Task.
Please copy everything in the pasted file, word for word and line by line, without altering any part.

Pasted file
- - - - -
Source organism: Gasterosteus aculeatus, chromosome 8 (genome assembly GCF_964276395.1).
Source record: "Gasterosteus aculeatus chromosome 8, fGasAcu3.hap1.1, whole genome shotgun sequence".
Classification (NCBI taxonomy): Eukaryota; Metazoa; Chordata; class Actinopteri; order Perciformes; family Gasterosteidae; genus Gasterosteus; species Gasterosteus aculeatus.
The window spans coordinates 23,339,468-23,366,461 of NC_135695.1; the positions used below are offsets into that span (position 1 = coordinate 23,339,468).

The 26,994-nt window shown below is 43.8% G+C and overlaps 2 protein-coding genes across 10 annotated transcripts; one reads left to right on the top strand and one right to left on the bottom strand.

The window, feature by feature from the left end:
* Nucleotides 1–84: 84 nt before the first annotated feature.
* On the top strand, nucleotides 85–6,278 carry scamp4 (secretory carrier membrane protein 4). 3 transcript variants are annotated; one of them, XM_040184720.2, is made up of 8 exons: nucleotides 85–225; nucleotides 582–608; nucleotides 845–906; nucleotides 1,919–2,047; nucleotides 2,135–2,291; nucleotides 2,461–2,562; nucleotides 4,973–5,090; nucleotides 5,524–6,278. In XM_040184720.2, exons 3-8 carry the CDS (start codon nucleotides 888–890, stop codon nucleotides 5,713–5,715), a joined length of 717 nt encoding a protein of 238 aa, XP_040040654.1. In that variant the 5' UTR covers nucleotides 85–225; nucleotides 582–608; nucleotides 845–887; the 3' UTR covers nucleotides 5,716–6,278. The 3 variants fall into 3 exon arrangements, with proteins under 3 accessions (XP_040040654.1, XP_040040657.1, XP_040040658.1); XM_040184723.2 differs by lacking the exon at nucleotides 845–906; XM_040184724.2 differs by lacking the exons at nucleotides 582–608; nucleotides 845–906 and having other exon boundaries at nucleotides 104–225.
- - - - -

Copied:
Source organism: Gasterosteus aculeatus, chromosome 8 (genome assembly GCF_964276395.1).
Source record: "Gasterosteus aculeatus chromosome 8, fGasAcu3.hap1.1, whole genome shotgun sequence".
Classification (NCBI taxonomy): Eukaryota; Metazoa; Chordata; class Actinopteri; order Perciformes; family Gasterosteidae; genus Gasterosteus; species Gasterosteus aculeatus.
The window spans coordinates 23,339,468-23,366,461 of NC_135695.1; the positions used below are offsets into that span (position 1 = coordinate 23,339,468).

The 26,994-nt window shown below is 43.8% G+C and overlaps 2 protein-coding genes across 10 annotated transcripts; one reads left to right on the top strand and one right to left on the bottom strand.

The window, feature by feature from the left end:
* Nucleotides 1–84: 84 nt before the first annotated feature.
* On the top strand, nucleotides 85–6,278 carry scamp4 (secretory carrier membrane protein 4). 3 transcript variants are annotated; one of them, XM_040184720.2, is made up of 8 exons: nucleotides 85–225; nucleotides 582–608; nucleotides 845–906; nucleotides 1,919–2,047; nucleotides 2,135–2,291; nucleotides 2,461–2,562; nucleotides 4,973–5,090; nucleotides 5,524–6,278. In XM_040184720.2, exons 3-8 carry the CDS (start codon nucleotides 888–890, stop codon nucleotides 5,713–5,715), a joined length of 717 nt encoding a protein of 238 aa, XP_040040654.1. In that variant the 5' UTR covers nucleotides 85–225; nucleotides 582–608; nucleotides 845–887; the 3' UTR covers nucleotides 5,716–6,278. The 3 variants fall into 3 exon arrangements, with proteins under 3 accessions (XP_040040654.1, XP_040040657.1, XP_040040658.1); XM_040184723.2 differs by lacking the exon at nucleotides 845–906; XM_040184724.2 differs by lacking the exons at nucleotides 582–608; nucleotides 845–906 and having other exon boundaries at nucleotides 104–225.